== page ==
Idle No More weighs in on Quebec’s proposed Charter of Values

An eagle feather, which is considered sacred, is held up during a pipe ceremony at the opening ceremonies of the first day of The Assembly of First Nations Annual General Assembly in Toronto on July 17, 2012. Michelle Siu/The Canadian Press

MONTREAL – Quebec’s Idle No More movement has made its position clear on the province’s proposed Charter of Values.

“The Charter is racist and exclusionary,” Melissa Mollen Dupuis, a spokesperson for the movement, told Global News.

“It’s a step back for Quebec.”

READ MORE: Parti Quebecois unveils details of Charter of Values

The Parti Quebecois unveiled its controversial plan on Tuesday, which proposes to ban public employees – hospital workers, teachers and school employees, police and judges and city workers – from wearing “conspicuous” religious symbols during working hours.

Overt religious wear would include turbans, kippas, burkas, hijabs and “large” crosses.

Anyone giving or receiving government services also has to make sure their face is visible.

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MORE: A graphic showing appropriate religious symbols

The fact that First Nations’ religious symbols have been ignored has raised important issues, as well as eyebrows, in indigenous communities.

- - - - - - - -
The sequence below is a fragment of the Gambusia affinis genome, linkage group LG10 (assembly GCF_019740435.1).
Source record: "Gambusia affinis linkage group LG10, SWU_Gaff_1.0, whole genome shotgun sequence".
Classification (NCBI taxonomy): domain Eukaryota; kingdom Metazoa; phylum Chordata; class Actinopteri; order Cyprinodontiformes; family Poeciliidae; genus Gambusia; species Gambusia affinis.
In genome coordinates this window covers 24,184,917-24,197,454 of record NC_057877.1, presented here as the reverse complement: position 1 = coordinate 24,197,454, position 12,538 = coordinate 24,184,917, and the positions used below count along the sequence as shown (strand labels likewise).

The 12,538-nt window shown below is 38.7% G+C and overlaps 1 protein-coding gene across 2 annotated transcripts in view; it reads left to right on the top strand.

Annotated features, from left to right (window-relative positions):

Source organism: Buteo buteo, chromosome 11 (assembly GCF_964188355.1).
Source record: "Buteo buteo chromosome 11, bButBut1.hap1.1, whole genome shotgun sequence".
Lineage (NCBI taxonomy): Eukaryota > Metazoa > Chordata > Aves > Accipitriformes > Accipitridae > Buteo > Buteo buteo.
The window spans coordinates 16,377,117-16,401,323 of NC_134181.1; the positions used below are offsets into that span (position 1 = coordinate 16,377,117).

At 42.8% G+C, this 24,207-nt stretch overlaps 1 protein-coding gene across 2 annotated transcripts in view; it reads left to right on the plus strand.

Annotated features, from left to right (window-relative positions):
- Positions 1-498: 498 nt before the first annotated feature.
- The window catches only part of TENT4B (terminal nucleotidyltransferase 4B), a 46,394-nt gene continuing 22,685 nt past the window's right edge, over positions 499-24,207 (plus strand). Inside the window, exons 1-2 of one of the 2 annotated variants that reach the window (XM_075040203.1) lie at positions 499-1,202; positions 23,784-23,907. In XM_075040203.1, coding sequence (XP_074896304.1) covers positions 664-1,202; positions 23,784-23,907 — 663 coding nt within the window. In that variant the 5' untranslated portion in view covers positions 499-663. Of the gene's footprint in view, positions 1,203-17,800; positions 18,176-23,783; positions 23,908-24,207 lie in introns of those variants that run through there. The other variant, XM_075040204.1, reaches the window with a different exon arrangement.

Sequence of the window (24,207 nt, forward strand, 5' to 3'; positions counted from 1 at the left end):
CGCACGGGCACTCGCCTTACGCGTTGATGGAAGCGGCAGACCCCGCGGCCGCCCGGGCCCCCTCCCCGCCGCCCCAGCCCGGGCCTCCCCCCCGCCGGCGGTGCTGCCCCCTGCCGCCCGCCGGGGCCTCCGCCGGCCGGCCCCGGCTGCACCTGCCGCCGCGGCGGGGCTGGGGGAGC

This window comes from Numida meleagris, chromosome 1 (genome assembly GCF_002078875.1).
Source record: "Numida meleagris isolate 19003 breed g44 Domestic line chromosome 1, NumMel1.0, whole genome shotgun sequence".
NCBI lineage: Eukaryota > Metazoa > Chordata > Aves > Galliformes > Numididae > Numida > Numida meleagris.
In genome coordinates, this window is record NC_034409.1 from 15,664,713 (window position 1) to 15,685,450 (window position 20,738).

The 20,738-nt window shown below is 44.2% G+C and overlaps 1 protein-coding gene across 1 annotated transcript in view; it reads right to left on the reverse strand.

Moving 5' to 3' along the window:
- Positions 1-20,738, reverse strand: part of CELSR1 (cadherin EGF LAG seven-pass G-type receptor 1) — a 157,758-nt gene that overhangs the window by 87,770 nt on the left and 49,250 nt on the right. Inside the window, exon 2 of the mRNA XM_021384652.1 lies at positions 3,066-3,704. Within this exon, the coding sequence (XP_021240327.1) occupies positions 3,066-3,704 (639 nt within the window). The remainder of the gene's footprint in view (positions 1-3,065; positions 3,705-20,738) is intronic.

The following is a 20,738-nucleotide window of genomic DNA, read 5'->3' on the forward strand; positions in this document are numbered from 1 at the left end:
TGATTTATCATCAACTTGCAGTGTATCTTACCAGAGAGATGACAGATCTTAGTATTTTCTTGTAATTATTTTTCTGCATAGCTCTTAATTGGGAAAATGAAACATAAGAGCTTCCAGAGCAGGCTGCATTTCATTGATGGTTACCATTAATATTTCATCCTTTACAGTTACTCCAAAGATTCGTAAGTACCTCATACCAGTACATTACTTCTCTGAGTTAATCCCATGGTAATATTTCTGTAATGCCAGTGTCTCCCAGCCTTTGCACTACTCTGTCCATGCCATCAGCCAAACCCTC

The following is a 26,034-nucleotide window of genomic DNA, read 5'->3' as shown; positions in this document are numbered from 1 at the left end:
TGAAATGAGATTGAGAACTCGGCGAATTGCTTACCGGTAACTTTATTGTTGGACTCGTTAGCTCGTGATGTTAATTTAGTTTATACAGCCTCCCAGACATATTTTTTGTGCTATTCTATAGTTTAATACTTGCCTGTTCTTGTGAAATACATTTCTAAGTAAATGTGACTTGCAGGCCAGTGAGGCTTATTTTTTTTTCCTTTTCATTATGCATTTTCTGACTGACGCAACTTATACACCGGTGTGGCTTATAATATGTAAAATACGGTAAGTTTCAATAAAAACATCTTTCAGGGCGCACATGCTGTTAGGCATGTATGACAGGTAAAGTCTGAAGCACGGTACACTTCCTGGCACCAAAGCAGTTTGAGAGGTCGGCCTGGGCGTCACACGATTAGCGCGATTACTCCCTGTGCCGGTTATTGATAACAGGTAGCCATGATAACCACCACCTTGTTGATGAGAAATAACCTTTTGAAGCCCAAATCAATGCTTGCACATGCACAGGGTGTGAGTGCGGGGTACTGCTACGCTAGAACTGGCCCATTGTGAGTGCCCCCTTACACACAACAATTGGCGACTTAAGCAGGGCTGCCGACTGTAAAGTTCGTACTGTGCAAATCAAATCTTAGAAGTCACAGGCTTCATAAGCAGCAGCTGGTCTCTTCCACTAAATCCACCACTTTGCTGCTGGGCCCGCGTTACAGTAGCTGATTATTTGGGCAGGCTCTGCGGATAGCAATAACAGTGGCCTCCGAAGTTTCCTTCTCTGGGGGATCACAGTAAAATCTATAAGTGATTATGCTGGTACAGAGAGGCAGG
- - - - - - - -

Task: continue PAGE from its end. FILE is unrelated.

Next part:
“We’ve not even been consulted and we’re one of the founding peoples,” observed Mollen Dupuis.

“Being with us means listening to us.”

Idle No More claims that the Quebec government has a constitutional obligation to consult First Nations on issues that affect them.

“Ignoring this responsibility has continued to advance colonial mentalities throughout the process of colonization,” she noted in a statement.

“In the past, our ceremonies, sweat lodges, potlatches, dances, songs, religious and spiritual symbols, cultural identities and languages were forbidden through the same kind of colonial policies that now threaten other religious practices.”

A multicultural rally is being held in Montreal on Saturday to protest against the proposed Charter.

READ MORE: Rest of Canada decries Quebec’s charter, but opposes some religious symbols

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